New, temporary drawbridge opens; new, permanent bridge to come

New, temporary drawbridge opens; new, permanent bridge to come

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After years of planning, and more than a year of construction, the temporary Lagoon Pond drawbridge is open for business.

With little fanfare, and even less ceremony, the temporary Lagoon Pond drawbridge opened to traffic yesterday afternoon. Police officers stopped traffic at both ends of the bridge. Mass Highway workers moved the orange safety barrels from the new temporary bridge to the roadway leading to the old bridge. Officers on both ends of the bridge simultaneously waved traffic on, and the line of traffic met in the middle of the span.

A few drivers honked horns, a few others gave thumbs up, and there were big smiles all around, including the construction crew that built the bridge. “I’m sure smiling,” said site supervisor Michael Grant. “It’s a good feeling.”

The drawbridge span was tested shortly before the bridge was opened to traffic.

The drawbridge span was tested shortly before the bridge was opened to traffic. — Photo by Ralph Stewart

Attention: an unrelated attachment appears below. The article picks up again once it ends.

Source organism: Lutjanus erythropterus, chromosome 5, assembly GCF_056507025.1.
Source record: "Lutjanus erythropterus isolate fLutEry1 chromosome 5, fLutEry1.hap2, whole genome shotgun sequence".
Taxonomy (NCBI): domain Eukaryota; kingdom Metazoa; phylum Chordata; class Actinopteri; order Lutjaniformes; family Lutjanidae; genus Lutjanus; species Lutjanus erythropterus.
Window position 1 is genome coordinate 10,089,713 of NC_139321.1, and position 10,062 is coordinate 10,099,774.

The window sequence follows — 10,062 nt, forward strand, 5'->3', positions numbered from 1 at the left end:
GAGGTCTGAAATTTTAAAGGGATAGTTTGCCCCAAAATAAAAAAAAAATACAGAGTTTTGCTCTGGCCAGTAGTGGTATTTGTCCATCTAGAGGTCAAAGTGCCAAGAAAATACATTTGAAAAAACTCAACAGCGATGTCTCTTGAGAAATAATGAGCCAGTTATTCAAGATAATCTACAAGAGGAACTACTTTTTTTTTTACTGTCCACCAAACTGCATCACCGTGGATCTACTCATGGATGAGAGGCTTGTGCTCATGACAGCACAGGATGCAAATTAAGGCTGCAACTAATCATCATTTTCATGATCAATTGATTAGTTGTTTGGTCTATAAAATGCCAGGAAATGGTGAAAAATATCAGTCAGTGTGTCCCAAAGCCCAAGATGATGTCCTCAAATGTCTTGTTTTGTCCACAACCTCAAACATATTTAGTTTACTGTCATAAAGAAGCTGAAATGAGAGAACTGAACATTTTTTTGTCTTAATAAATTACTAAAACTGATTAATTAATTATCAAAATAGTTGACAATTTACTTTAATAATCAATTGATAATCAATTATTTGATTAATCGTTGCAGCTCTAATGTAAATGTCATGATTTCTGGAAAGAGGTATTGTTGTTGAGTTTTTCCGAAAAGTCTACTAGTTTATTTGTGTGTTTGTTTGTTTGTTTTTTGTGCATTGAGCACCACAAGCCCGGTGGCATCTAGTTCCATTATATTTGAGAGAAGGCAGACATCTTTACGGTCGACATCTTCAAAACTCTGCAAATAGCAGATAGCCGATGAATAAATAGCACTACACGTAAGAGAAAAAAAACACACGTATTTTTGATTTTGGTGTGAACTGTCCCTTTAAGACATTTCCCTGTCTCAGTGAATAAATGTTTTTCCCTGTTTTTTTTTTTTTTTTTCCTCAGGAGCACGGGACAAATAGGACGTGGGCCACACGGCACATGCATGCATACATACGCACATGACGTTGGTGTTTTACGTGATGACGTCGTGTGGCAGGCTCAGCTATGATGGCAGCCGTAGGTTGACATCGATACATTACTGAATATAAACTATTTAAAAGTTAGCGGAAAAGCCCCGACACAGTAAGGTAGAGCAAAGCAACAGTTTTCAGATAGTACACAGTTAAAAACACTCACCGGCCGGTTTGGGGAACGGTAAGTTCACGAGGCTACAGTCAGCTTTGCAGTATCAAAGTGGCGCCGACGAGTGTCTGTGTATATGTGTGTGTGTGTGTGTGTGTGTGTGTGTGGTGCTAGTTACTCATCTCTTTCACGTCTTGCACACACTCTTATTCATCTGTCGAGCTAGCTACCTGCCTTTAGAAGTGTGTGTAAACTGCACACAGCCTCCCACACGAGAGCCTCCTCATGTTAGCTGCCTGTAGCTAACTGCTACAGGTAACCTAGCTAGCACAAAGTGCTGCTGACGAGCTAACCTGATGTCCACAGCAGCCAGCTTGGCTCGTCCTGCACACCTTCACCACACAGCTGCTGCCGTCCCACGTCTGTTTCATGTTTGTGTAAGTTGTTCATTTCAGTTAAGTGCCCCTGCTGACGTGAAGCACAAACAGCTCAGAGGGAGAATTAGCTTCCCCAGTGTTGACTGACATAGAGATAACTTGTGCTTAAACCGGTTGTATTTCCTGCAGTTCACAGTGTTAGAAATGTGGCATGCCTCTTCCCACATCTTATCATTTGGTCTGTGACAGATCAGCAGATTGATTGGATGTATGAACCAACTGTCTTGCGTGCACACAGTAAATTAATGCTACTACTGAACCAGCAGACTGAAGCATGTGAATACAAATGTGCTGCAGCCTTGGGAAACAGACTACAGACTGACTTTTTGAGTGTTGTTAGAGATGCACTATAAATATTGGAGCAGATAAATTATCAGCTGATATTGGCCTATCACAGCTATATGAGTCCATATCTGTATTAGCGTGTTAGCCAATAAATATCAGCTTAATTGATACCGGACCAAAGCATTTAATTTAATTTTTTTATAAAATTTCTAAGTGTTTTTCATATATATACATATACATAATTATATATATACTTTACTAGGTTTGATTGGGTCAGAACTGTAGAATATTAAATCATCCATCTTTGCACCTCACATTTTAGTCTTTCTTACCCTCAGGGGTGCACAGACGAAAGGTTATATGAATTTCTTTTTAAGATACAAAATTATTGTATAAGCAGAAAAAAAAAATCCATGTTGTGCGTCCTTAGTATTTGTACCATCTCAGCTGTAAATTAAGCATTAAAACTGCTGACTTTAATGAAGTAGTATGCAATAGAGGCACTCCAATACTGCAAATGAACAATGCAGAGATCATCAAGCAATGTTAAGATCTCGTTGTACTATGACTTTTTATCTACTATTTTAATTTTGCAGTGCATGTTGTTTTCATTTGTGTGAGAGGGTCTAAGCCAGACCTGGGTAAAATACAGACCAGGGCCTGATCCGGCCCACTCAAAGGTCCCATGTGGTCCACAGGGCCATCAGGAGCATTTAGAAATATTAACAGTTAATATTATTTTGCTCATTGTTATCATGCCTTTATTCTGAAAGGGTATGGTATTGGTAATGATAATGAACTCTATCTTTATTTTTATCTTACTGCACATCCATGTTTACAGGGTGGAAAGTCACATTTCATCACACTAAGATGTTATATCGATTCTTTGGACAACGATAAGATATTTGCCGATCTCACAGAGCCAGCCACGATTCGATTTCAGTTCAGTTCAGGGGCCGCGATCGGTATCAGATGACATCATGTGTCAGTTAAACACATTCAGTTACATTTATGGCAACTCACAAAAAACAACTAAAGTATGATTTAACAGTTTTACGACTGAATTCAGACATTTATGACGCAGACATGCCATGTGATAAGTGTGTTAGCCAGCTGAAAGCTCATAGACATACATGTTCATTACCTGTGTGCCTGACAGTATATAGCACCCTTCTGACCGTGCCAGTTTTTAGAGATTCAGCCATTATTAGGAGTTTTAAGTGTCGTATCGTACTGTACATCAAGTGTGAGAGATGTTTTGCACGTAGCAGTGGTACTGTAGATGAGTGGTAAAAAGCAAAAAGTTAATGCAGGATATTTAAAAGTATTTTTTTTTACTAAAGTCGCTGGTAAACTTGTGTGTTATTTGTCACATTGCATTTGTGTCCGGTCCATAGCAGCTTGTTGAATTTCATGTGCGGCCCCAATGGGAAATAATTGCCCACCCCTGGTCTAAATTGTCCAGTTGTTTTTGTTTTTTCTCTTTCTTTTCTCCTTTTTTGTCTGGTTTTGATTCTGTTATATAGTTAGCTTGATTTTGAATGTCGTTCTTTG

Melinda Loberg, chairman of the drawbridge committee, said she was happy that the bridge was open, though mindful that there is another bridge to build.

“I saw the looks of delight on people’s faces,” Ms. Loberg said. “I could see the satisfaction of the crew that built the bridge. I was thinking ‘OK, part one is done, now we can focus on part two.’”

On Friday at noon, a ribbon cutting ceremony is planned with local, state, and national dignitaries scheduled to attend.

Earlier yesterday, Mass Highway took control of the bridge from Pihl, Inc., the construction firm that built the temporary bridge.

In 2003, MassHighway announced plans to replace the failing Lagoon Pond drawbridge, starting with the temporary bridge that opened yesterday. Next, the old bridge will be demolished. That work has already begun. Work crews have been installing demolition netting under the old bridge, so when demolition crews take it apart, no debris will fall in the water. A crane is due to arrive by barge this week to begin the actual demolition. The center span will be cut into three sections and lifted out. The rest of the bridge will be sliced up in pieces small enough to lift and take away. The permanent bridge is slated for completion in 2013. The cost of the temporary bridge is estimated at $9.3 million and the permanent bridge at $35.7 million.